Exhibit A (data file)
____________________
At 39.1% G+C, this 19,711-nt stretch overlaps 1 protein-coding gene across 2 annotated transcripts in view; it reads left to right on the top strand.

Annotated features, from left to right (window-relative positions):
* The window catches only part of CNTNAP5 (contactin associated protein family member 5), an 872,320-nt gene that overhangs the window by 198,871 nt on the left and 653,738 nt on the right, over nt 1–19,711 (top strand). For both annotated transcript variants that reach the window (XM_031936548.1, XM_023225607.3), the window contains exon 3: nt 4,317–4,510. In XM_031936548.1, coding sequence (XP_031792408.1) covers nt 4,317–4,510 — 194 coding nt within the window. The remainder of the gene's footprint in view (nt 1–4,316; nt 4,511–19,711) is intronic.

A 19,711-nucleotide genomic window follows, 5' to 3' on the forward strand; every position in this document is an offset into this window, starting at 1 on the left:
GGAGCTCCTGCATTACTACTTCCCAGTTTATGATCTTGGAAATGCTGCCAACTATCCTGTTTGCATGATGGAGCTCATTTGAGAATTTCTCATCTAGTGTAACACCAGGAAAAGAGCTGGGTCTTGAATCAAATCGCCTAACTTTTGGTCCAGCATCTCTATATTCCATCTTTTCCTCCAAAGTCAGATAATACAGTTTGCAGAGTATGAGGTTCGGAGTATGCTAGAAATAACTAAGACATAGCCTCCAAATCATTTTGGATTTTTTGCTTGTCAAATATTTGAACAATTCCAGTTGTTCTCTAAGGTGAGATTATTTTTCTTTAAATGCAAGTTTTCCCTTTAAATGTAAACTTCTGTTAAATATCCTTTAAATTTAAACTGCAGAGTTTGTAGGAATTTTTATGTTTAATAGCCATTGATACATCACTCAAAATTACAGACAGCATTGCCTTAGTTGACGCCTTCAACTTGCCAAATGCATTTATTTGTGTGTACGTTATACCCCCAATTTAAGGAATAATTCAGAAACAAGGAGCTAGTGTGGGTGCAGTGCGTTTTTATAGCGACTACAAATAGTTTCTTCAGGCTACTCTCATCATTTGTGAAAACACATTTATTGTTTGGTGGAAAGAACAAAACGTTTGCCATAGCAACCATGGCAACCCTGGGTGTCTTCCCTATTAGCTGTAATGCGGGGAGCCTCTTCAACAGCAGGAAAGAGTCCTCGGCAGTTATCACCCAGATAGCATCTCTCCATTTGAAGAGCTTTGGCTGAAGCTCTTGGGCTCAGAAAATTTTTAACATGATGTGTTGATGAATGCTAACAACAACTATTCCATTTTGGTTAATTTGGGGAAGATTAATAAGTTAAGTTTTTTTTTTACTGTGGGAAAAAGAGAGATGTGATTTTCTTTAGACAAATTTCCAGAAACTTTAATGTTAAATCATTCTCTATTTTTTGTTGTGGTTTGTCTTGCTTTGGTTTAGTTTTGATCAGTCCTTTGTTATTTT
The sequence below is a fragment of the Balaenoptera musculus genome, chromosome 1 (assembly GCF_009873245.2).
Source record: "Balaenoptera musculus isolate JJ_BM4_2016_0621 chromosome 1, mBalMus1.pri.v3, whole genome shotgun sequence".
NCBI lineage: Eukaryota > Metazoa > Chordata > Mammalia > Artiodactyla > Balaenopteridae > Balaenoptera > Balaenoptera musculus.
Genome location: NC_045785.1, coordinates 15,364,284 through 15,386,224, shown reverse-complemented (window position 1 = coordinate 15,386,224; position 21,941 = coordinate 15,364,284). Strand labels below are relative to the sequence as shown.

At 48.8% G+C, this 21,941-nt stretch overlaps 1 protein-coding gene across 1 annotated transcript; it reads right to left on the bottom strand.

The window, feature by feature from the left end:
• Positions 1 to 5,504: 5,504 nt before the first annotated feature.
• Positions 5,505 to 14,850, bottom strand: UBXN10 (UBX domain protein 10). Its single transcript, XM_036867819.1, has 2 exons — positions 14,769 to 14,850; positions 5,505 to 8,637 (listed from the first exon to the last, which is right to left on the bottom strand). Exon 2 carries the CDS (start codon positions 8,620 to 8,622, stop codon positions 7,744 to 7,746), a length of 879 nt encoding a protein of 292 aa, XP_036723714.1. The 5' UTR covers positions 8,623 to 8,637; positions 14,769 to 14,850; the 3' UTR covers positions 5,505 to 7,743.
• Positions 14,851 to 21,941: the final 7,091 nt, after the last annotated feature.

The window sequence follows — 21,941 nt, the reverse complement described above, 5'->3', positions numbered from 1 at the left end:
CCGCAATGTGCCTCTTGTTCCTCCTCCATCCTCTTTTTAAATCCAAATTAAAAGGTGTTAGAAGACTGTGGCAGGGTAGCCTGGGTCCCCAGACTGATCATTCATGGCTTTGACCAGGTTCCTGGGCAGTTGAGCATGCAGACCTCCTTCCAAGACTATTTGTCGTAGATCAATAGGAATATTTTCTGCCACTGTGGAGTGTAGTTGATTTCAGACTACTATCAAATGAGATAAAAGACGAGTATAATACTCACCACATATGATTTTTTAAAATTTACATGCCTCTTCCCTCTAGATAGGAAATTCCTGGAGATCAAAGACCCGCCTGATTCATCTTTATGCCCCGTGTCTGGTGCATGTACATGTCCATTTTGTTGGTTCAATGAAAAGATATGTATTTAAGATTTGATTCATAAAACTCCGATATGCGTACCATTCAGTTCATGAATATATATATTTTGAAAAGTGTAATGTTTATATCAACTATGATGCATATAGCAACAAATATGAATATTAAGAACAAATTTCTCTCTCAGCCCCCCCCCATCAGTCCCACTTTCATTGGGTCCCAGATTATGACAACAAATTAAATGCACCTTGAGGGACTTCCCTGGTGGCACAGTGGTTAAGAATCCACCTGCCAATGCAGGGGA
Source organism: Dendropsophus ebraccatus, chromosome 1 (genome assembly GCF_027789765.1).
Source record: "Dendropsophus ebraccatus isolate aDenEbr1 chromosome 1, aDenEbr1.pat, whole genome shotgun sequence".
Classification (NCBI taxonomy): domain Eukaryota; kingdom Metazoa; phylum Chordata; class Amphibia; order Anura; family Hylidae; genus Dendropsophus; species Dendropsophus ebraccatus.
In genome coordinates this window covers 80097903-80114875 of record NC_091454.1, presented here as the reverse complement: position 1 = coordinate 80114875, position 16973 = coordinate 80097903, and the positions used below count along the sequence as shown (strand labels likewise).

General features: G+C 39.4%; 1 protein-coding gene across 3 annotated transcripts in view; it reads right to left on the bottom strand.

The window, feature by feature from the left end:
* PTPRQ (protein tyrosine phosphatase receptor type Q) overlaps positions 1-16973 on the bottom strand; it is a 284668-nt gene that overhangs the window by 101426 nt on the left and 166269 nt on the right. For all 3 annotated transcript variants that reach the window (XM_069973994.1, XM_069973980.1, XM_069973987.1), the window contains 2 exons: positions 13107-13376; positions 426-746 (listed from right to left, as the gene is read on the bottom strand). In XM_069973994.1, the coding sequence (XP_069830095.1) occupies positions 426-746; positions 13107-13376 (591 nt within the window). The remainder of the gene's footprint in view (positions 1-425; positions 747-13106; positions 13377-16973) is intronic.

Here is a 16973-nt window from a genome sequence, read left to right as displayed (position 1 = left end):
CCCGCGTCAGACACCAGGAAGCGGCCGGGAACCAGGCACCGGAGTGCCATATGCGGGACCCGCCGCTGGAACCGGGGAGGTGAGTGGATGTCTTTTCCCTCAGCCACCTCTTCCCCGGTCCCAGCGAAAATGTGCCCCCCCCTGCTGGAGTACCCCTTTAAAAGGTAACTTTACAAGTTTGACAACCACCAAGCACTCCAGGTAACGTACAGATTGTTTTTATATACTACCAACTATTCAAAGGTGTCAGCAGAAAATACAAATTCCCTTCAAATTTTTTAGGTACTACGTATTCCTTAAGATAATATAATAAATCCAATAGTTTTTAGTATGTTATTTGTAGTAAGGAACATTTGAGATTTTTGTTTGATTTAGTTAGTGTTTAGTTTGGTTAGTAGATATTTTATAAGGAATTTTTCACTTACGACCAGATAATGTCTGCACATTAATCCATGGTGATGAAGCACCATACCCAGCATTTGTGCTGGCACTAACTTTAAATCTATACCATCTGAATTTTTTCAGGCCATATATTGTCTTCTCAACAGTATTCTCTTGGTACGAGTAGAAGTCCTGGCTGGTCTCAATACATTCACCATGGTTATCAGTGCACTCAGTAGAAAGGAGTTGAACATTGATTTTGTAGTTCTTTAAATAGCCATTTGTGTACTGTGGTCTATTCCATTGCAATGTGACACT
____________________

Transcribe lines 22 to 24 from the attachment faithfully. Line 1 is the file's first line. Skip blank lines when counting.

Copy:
The window, feature by feature from the left end:
* PTPRQ (protein tyrosine phosphatase receptor type Q) overlaps positions 1-16973 on the bottom strand; it is a 284668-nt gene that overhangs the window by 101426 nt on the left and 166269 nt on the right. For all 3 annotated transcript variants that reach the window (XM_069973994.1, XM_069973980.1, XM_069973987.1), the window contains 2 exons: positions 13107-13376; positions 426-746 (listed from right to left, as the gene is read on the bottom strand). In XM_069973994.1, the coding sequence (XP_069830095.1) occupies positions 426-746; positions 13107-13376 (591 nt within the window). The remainder of the gene's footprint in view (positions 1-425; positions 747-13106; positions 13377-16973) is intronic.

Here is a 16973-nt window from a genome sequence, read left to right as displayed (position 1 = left end):